Back to the wines. Sauvignon blanc established Mulderbosch’s reputation and has long been its signature wine in a linear, high acid style tempered by around six to eight grams of residual sugar. ‘People have moved on from acid,’ Mason asserts as we sip on the 2013 which is much more Pouilly Fumé than Sancerre with its textured richness and pithy finish coating a fresh, mineral core. Flavours, at the riper end of the spectrum, include white peach and fig, but they’re subtle rather than in your face. This is interesting, as the majority of the fruit comes from Elim with Elgin, Piekenierskloof and Darling adding their own individual notes. Even those who believe they’ve moved on from sauvignon should enjoy this wine.

There’s also a cracker of a 2012 Blanc Fumé, barrel-fermented sauvignon alive with crunchy blackcurrant fruit and vibrant freshness, oaking merely a weight-enhancer. Fruit for this was sourced from Elgin, Simonsberg and Darling. For R200 it’s no giveaway, but well worth it. All this mixing and matching may distress the terroirists, but rather these delicious wines than a single vineyard that isn’t.

Which makes a useful segue into the up-coming single vineyard chenins, three of them, all from sites in Stellenbosch. Currently still in barrel, they still show easily identifiable differences, despite all being made in the same way. Rustenhof is the ripest, Eikenhof is shy and Sonop the happiest to show off its delights. Once again, oak is a background enhancer.

If sauvignon blanc is indelibly associated with Mulderbosch, so is Steen op Hout. There’s a clear line of progress from 2011, through 2012 and 2013, with the percentage of oak decreasing – just 8 to 10% in 2013 – but enough to give weight to the concentrated fruit and natural vibrancy.

Without wishing to make this a turgid litany of every wine we tasted, I do need to mention the Marvelous red 2012, which does a marvellous job of capturing character and deliciousness in its supple, mainly syrah, cinsaut, grenache and mourvèdre composition. An absolute bargain for R70, the same price as the other Marvelous wines.

Elgin and Agter Witzenberg fruit features in both the 2012 Yardstick Pinot Noir and Chardonnay. The former tempting with its fragrance, freshness and velvety mouthfeel but also with good form. For R150 this offers good value, fulfilling Pete Tempelhoff’s wish for ‘a decent pinot at a mid-price point. Richly dry yet full of freshness, the (no new) barrel-fermented chardonnay offers waves of flavour.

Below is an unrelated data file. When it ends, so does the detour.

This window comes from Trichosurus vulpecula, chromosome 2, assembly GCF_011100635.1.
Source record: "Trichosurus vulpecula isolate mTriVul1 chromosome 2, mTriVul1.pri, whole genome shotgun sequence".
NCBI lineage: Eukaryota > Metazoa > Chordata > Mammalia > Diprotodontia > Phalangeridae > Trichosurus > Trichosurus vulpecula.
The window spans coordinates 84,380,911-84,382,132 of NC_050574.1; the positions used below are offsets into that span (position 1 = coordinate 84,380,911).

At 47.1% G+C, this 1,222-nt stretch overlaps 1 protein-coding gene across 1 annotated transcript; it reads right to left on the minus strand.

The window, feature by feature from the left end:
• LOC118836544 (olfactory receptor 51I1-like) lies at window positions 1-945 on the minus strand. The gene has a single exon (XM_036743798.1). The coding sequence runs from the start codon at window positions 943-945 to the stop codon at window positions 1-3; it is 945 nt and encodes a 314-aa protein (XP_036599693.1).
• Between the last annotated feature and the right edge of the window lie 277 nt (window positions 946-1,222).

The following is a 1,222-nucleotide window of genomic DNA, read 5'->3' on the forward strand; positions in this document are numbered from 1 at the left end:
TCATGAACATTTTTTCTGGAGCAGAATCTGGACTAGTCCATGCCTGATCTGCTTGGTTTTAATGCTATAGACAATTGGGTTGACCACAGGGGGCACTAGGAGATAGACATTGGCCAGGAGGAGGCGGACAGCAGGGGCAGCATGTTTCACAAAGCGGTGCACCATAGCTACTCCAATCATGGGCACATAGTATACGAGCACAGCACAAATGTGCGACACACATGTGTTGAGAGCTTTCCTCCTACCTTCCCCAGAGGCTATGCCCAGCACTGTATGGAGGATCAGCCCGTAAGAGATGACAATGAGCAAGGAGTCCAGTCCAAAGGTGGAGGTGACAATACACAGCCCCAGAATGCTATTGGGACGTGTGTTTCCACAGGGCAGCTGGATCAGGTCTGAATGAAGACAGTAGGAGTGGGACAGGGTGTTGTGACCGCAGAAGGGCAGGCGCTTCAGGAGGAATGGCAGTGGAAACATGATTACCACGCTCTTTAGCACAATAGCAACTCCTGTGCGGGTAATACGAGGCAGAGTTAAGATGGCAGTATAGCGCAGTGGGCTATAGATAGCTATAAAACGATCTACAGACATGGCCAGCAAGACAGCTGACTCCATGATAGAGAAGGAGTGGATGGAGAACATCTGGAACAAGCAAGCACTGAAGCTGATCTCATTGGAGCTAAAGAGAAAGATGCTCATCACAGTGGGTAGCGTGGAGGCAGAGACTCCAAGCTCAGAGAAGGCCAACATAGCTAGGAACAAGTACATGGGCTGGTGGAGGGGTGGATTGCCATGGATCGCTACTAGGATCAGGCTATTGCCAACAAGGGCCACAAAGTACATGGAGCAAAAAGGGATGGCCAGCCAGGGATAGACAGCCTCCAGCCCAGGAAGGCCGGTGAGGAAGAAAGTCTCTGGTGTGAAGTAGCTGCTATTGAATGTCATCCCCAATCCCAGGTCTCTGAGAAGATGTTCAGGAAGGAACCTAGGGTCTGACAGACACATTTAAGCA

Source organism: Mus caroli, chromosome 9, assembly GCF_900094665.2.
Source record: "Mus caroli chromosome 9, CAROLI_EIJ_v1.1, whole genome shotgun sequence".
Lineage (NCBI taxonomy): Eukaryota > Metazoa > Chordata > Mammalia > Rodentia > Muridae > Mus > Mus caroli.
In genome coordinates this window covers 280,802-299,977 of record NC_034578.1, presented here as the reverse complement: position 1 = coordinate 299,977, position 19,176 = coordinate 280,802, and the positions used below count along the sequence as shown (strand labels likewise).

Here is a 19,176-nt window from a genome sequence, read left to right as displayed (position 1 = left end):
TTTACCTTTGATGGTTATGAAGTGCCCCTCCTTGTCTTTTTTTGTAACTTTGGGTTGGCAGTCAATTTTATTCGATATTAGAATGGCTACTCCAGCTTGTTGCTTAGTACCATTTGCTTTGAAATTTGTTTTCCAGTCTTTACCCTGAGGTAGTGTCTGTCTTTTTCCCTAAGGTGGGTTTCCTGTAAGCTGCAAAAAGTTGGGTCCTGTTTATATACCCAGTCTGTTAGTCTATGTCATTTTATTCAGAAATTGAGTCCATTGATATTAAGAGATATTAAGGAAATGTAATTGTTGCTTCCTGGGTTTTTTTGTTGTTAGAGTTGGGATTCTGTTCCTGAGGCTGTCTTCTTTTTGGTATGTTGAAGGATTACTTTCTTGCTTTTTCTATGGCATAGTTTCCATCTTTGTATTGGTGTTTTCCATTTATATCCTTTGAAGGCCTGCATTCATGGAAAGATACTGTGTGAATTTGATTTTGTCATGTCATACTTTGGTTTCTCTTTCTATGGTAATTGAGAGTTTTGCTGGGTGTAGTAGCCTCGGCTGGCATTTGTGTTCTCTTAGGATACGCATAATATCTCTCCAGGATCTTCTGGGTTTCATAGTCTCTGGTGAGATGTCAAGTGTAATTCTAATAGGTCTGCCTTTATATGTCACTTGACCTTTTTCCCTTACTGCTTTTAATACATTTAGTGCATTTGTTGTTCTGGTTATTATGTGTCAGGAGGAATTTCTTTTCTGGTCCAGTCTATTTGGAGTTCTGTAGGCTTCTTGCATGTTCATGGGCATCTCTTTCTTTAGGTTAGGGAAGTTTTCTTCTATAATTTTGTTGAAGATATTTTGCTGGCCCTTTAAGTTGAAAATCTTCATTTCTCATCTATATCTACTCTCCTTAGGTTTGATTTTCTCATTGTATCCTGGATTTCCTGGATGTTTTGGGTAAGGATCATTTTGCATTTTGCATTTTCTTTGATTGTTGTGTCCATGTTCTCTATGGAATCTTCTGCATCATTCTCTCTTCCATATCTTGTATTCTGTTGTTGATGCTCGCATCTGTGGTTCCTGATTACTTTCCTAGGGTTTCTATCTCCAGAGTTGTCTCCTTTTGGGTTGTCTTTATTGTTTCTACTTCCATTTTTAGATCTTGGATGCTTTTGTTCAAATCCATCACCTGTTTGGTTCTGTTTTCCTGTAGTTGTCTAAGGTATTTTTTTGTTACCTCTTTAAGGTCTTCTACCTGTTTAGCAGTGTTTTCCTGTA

Even though Banks is acquiring other wineries around the world which keep him busy, and limiting the time he spends in the Cape, it’s obvious there’s a symbiotic relationship between him and the Mulderbosch team. ‘He’s empowering, believes in dreams and likes to see people succeed,’ Mason lists his boss’s attributes, but perhaps the most important is that he drinks wine and likes to share wines from around the world. Having met him on several occasions, I find him personable and approachable, finding great pleasure in his acquisition of both Mulderbosch and the Tulbagh winery, Fable.

Andy Erickson, who was the winemaker at Screaming Eagle and has his own label, Leviathan, visits Mulderbosch twice a year, before harvest to give guidance on winemaking and later in the year to help with blending. ‘It’s useful to get an outsider’s input,’ says Mason, while acknowledging that Erickson also needs to understand what is possible in California isn’t always possible in Stellenbosch.

Mason mentioned earlier that he didn’t see the physical move in a negative light. I wondered how the many fans of the old Mulderbosch in its old place have taken to the new look. ‘There aren’t so many wineries where you can get pizza and a family atmosphere; the many loyal locals have made the change with enthusiasm.’

By the time I left, after our pizza lunch, the tasting room was buzzing. A buzz that is sure to increase as winelovers discover the new Mulderbosch.

The guardian of Mulderbosch
The guardian of Mulderbosch